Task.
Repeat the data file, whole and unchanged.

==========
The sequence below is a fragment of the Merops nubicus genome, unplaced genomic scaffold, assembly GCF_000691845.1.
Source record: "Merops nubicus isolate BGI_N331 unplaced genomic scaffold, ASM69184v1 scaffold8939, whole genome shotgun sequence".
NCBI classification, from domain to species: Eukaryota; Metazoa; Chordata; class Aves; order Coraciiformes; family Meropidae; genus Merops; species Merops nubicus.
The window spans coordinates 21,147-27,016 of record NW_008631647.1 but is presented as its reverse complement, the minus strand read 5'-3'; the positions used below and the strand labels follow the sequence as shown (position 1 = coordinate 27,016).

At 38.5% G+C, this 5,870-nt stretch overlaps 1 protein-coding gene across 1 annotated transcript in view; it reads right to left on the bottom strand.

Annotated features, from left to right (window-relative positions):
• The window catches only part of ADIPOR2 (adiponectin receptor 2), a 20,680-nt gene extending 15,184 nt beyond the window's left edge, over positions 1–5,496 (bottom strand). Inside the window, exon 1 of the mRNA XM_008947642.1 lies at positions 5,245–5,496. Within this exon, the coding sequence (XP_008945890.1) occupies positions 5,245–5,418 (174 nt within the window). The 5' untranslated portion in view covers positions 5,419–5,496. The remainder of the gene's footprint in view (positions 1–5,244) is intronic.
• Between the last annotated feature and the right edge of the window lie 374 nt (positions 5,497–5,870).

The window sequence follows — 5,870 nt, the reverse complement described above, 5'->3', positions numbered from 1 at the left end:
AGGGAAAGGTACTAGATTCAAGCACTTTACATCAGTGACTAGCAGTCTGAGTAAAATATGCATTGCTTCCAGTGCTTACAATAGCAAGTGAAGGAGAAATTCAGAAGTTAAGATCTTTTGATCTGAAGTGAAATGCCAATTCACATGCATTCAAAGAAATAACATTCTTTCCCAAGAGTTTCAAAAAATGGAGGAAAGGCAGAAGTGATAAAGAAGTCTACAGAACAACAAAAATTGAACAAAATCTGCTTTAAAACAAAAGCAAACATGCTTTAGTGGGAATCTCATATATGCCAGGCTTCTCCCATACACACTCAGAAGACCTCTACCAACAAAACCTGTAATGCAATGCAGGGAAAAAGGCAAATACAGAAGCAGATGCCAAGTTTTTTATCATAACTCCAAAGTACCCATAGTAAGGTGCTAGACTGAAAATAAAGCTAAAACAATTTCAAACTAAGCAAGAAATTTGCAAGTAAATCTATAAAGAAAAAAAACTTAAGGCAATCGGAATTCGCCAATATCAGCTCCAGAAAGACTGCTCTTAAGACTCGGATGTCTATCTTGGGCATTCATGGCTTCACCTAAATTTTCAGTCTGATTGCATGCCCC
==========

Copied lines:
The sequence below is a fragment of the Merops nubicus genome, unplaced genomic scaffold, assembly GCF_000691845.1.
Source record: "Merops nubicus isolate BGI_N331 unplaced genomic scaffold, ASM69184v1 scaffold8939, whole genome shotgun sequence".
NCBI classification, from domain to species: Eukaryota; Metazoa; Chordata; class Aves; order Coraciiformes; family Meropidae; genus Merops; species Merops nubicus.
The window spans coordinates 21,147-27,016 of record NW_008631647.1 but is presented as its reverse complement, the minus strand read 5'-3'; the positions used below and the strand labels follow the sequence as shown (position 1 = coordinate 27,016).

At 38.5% G+C, this 5,870-nt stretch overlaps 1 protein-coding gene across 1 annotated transcript in view; it reads right to left on the bottom strand.

Annotated features, from left to right (window-relative positions):
• The window catches only part of ADIPOR2 (adiponectin receptor 2), a 20,680-nt gene extending 15,184 nt beyond the window's left edge, over positions 1–5,496 (bottom strand). Inside the window, exon 1 of the mRNA XM_008947642.1 lies at positions 5,245–5,496. Within this exon, the coding sequence (XP_008945890.1) occupies positions 5,245–5,418 (174 nt within the window). The 5' untranslated portion in view covers positions 5,419–5,496. The remainder of the gene's footprint in view (positions 1–5,244) is intronic.
• Between the last annotated feature and the right edge of the window lie 374 nt (positions 5,497–5,870).

The window sequence follows — 5,870 nt, the reverse complement described above, 5'->3', positions numbered from 1 at the left end:
AGGGAAAGGTACTAGATTCAAGCACTTTACATCAGTGACTAGCAGTCTGAGTAAAATATGCATTGCTTCCAGTGCTTACAATAGCAAGTGAAGGAGAAATTCAGAAGTTAAGATCTTTTGATCTGAAGTGAAATGCCAATTCACATGCATTCAAAGAAATAACATTCTTTCCCAAGAGTTTCAAAAAATGGAGGAAAGGCAGAAGTGATAAAGAAGTCTACAGAACAACAAAAATTGAACAAAATCTGCTTTAAAACAAAAGCAAACATGCTTTAGTGGGAATCTCATATATGCCAGGCTTCTCCCATACACACTCAGAAGACCTCTACCAACAAAACCTGTAATGCAATGCAGGGAAAAAGGCAAATACAGAAGCAGATGCCAAGTTTTTTATCATAACTCCAAAGTACCCATAGTAAGGTGCTAGACTGAAAATAAAGCTAAAACAATTTCAAACTAAGCAAGAAATTTGCAAGTAAATCTATAAAGAAAAAAAACTTAAGGCAATCGGAATTCGCCAATATCAGCTCCAGAAAGACTGCTCTTAAGACTCGGATGTCTATCTTGGGCATTCATGGCTTCACCTAAATTTTCAGTCTGATTGCATGCCCC